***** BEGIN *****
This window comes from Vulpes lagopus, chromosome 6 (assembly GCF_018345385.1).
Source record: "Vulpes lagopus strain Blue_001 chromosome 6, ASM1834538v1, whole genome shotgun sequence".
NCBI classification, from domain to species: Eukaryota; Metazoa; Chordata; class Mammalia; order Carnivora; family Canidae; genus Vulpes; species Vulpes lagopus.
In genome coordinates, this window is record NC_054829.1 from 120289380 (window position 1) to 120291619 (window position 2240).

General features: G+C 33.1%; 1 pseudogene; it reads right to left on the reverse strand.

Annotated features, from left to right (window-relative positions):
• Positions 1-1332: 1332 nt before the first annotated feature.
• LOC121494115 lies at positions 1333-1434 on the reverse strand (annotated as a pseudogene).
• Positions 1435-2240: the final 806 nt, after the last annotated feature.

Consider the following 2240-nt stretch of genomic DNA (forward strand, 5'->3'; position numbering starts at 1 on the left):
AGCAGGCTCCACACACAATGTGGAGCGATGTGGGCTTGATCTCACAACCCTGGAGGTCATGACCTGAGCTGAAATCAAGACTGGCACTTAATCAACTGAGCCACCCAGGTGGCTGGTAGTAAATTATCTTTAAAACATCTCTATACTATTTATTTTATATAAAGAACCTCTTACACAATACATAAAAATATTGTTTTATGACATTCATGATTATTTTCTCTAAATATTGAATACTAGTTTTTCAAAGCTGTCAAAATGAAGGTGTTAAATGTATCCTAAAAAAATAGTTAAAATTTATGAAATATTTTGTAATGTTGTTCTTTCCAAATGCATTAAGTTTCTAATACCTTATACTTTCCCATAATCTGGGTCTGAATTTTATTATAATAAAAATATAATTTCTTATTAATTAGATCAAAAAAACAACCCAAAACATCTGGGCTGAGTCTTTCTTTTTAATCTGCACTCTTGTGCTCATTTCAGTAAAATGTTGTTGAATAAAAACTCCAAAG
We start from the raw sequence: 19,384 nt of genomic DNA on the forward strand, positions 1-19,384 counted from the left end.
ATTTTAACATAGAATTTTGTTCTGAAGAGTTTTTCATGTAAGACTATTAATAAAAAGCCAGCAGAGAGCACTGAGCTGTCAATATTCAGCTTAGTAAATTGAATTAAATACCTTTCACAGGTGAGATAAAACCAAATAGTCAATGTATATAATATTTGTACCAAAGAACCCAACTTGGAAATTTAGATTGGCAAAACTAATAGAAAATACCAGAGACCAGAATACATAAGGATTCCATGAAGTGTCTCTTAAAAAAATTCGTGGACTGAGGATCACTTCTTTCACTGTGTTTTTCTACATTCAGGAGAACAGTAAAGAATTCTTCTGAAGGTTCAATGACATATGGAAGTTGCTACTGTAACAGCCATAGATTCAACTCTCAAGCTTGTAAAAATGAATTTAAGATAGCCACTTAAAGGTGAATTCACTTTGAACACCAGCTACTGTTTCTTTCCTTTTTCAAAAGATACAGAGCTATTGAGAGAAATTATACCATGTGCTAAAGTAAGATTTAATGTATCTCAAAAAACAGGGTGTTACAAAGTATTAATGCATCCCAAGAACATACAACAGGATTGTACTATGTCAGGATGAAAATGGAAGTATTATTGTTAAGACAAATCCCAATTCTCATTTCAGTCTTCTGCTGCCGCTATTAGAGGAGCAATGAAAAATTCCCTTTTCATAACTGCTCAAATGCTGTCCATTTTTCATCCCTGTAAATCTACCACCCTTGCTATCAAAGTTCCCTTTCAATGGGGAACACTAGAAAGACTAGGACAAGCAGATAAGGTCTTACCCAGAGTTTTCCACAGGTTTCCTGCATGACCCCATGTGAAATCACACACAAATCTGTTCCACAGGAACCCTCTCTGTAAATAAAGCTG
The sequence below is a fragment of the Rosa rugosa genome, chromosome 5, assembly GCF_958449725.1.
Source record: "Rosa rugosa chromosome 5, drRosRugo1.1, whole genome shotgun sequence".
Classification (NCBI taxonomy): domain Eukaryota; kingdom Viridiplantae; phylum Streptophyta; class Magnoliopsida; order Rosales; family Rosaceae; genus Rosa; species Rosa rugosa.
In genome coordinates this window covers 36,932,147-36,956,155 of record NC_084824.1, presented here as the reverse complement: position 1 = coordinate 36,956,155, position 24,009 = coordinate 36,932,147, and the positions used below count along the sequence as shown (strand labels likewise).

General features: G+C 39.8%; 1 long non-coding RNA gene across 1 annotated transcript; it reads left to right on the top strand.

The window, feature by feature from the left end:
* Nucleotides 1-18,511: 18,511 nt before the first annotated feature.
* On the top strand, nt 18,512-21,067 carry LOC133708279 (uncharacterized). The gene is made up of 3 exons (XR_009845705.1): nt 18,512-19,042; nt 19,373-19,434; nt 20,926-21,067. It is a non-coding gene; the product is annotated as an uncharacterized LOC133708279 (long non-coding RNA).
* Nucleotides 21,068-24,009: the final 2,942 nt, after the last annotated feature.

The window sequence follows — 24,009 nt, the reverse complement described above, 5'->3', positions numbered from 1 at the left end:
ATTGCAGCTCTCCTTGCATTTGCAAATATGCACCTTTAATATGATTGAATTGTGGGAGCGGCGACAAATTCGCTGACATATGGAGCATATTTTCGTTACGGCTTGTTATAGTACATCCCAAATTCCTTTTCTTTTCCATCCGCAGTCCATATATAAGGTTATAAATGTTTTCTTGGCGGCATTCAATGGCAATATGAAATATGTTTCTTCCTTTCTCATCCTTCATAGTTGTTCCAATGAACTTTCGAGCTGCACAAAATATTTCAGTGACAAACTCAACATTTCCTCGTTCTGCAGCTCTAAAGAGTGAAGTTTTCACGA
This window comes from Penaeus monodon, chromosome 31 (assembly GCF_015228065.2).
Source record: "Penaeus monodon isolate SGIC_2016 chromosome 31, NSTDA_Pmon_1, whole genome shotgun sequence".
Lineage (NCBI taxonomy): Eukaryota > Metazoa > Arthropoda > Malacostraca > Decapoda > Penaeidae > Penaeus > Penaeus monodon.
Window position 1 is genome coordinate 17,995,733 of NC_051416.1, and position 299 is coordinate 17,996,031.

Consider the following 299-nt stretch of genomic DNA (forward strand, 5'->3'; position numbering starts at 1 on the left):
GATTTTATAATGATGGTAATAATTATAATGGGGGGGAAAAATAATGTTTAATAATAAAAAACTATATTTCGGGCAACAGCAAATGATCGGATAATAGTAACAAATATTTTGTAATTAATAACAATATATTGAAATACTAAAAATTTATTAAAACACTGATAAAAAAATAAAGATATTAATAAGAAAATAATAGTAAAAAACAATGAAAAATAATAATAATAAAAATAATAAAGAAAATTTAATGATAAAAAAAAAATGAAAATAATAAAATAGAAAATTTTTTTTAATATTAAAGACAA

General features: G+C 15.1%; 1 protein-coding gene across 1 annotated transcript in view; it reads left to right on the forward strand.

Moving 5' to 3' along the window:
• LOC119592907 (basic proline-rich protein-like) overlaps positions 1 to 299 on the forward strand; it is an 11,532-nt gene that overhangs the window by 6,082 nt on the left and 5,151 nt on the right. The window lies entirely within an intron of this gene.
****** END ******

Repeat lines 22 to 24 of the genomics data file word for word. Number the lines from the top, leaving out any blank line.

* Nucleotides 21,068-24,009: the final 2,942 nt, after the last annotated feature.

The window sequence follows — 24,009 nt, the reverse complement described above, 5'->3', positions numbered from 1 at the left end:
ATTGCAGCTCTCCTTGCATTTGCAAATATGCACCTTTAATATGATTGAATTGTGGGAGCGGCGACAAATTCGCTGACATATGGAGCATATTTTCGTTACGGCTTGTTATAGTACATCCCAAATTCCTTTTCTTTTCCATCCGCAGTCCATATATAAGGTTATAAATGTTTTCTTGGCGGCATTCAATGGCAATATGAAATATGTTTCTTCCTTTCTCATCCTTCATAGTTGTTCCAATGAACTTTCGAGCTGCACAAAATATTTCAGTGACAAACTCAACATTTCCTCGTTCTGCAGCTCTAAAGAGTGAAGTTTTCACGA